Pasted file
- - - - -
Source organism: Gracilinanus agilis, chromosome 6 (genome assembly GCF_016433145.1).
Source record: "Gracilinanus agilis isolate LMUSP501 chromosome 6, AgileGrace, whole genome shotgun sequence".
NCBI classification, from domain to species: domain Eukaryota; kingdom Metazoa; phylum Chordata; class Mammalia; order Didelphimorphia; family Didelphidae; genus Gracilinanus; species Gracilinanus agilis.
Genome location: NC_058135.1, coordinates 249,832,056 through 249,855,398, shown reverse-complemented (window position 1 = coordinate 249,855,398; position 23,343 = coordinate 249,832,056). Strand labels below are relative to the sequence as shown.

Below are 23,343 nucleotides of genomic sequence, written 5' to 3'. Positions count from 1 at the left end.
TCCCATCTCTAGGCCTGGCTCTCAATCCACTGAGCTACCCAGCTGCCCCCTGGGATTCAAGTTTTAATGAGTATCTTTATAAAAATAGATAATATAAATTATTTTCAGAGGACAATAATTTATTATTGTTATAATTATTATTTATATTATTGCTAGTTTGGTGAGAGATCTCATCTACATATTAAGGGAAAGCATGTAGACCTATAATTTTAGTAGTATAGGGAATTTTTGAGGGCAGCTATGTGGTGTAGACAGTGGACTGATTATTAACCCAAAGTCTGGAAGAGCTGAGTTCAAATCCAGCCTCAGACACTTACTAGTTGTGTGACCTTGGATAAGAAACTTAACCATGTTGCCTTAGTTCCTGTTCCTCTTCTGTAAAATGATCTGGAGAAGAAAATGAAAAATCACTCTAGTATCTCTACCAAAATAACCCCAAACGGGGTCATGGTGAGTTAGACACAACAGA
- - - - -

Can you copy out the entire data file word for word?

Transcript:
Source organism: Gracilinanus agilis, chromosome 6 (genome assembly GCF_016433145.1).
Source record: "Gracilinanus agilis isolate LMUSP501 chromosome 6, AgileGrace, whole genome shotgun sequence".
NCBI classification, from domain to species: domain Eukaryota; kingdom Metazoa; phylum Chordata; class Mammalia; order Didelphimorphia; family Didelphidae; genus Gracilinanus; species Gracilinanus agilis.
Genome location: NC_058135.1, coordinates 249,832,056 through 249,855,398, shown reverse-complemented (window position 1 = coordinate 249,855,398; position 23,343 = coordinate 249,832,056). Strand labels below are relative to the sequence as shown.

Below are 23,343 nucleotides of genomic sequence, written 5' to 3'. Positions count from 1 at the left end.
TCCCATCTCTAGGCCTGGCTCTCAATCCACTGAGCTACCCAGCTGCCCCCTGGGATTCAAGTTTTAATGAGTATCTTTATAAAAATAGATAATATAAATTATTTTCAGAGGACAATAATTTATTATTGTTATAATTATTATTTATATTATTGCTAGTTTGGTGAGAGATCTCATCTACATATTAAGGGAAAGCATGTAGACCTATAATTTTAGTAGTATAGGGAATTTTTGAGGGCAGCTATGTGGTGTAGACAGTGGACTGATTATTAACCCAAAGTCTGGAAGAGCTGAGTTCAAATCCAGCCTCAGACACTTACTAGTTGTGTGACCTTGGATAAGAAACTTAACCATGTTGCCTTAGTTCCTGTTCCTCTTCTGTAAAATGATCTGGAGAAGAAAATGAAAAATCACTCTAGTATCTCTACCAAAATAACCCCAAACGGGGTCATGGTGAGTTAGACACAACAGA